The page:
Celebrate Earth Day with 'Born to Be Wild' and 'Frozen Planet'
The IMAX documentary and BBC natural history series arrive this week
Sunday, April 22 is Earth Day and it's no surprise that two of the most high-profile natural history documentaries of the past year are scheduled for release this week. But marketing moves aside, these are both excellent productions and fine ways to remind us what we're trying to preserve.
"Frozen Planet" (BBC), from the creators of "Planet Earth," explores life in both the Arctic and Antarctic with the same high-definition photography and impressive wildlife views that have defined the best of the British natural history documentaries of the past decade. The show introduces us to the animals in the frozen deserts and seas and the seasons of these extreme climes, as well as the effects of global climate change on the habitat. "At first glance, Frozen Planet, the latest epic David Attenborough documentary series…, is nothing new: what it is, however, is brilliant," praises Telegraph TV critic Tom Chivers. "This was a masterpiece: may he continue to make many more." More reviews here. The series ran on BBC in Britain and Discovery in the U.S.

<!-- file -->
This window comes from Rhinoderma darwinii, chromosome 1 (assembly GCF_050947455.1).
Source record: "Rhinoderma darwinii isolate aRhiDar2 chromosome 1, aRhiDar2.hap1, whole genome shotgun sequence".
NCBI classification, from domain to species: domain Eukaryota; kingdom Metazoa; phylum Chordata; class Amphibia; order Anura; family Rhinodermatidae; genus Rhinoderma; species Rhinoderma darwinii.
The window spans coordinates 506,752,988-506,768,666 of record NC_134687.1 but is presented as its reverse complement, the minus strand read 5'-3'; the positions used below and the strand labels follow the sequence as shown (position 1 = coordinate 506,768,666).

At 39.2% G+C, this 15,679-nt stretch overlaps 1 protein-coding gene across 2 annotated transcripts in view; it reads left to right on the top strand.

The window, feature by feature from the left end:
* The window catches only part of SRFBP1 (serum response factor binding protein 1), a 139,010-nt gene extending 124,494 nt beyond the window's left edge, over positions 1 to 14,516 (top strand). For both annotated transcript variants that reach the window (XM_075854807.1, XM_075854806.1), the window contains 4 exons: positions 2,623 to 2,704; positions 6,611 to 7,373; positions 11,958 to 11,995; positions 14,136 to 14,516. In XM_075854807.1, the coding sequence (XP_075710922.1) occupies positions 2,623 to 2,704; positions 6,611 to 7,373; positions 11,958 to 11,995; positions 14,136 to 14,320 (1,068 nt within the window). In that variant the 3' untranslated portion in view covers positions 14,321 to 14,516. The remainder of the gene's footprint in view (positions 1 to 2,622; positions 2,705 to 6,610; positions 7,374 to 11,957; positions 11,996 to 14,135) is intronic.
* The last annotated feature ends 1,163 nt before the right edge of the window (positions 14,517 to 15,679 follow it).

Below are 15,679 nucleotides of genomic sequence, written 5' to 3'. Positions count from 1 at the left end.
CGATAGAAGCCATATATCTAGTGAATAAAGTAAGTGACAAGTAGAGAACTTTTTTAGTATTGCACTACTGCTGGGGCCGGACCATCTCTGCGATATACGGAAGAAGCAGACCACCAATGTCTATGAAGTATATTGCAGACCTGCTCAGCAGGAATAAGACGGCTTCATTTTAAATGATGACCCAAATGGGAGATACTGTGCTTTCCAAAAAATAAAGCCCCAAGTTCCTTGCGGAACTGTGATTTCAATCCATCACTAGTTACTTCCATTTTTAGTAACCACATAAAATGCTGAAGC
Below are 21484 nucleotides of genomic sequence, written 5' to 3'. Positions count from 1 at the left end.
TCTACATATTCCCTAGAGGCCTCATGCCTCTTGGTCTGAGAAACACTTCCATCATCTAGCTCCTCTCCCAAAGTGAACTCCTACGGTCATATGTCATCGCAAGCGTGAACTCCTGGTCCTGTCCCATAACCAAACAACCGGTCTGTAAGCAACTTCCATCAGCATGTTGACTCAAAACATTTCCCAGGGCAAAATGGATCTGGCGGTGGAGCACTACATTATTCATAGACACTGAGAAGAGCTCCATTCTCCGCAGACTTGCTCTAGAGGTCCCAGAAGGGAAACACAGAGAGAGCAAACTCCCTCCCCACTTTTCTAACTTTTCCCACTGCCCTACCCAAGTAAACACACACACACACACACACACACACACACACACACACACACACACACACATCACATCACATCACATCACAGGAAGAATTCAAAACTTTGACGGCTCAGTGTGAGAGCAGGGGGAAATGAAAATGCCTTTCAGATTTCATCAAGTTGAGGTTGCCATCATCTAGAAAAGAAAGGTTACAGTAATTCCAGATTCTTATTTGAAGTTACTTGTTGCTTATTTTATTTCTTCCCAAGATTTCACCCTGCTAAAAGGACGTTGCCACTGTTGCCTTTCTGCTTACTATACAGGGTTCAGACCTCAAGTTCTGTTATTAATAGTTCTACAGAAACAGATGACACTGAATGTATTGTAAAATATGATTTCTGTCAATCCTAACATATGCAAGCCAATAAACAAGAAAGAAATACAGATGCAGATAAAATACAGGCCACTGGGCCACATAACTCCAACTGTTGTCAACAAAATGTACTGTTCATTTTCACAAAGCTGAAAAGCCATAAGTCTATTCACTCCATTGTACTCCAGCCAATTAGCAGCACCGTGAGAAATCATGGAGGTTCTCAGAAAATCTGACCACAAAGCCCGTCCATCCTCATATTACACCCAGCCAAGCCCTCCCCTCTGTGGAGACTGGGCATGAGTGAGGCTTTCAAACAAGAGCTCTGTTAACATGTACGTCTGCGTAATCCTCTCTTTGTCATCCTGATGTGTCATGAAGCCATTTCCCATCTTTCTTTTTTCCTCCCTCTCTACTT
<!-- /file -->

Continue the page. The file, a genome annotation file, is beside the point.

Seven episodes on Blu-ray and DVD, plus short "making of" featurettes for each episode and video diaries among the supplements. Three discs on Blu-ray and DVD.
"Born to Be Wild" (Warner) is a more modest production, a 41-minute documentary on efforts to protect and preserve animals in the wild through the stories of two dedicated doctors: Dr. Biruté Mary Galdikas in Borneo and Dr. Daphne Sheldrick in Kenya. They both lead teams to rescue and raise orphaned animals while preparing them to survive in the wild as adults. We watch Galdikas with a delightful brood of baby orangutans and Sheldrick raising a baby elephant and, yes, this production is loaded with adorable animal antics, as well as majestic views of the wilds of Africa and Indonesia (the production was shot on large-gauge film for IMAX theaters) and the animals that live there. Morgan Freeman narrates. More reviews here.
The Blu-ray edition features five bonus "webisode" shorts plus a bonus DVD and Ultraviolet digital copy for instant streaming and download. Also available On Demand.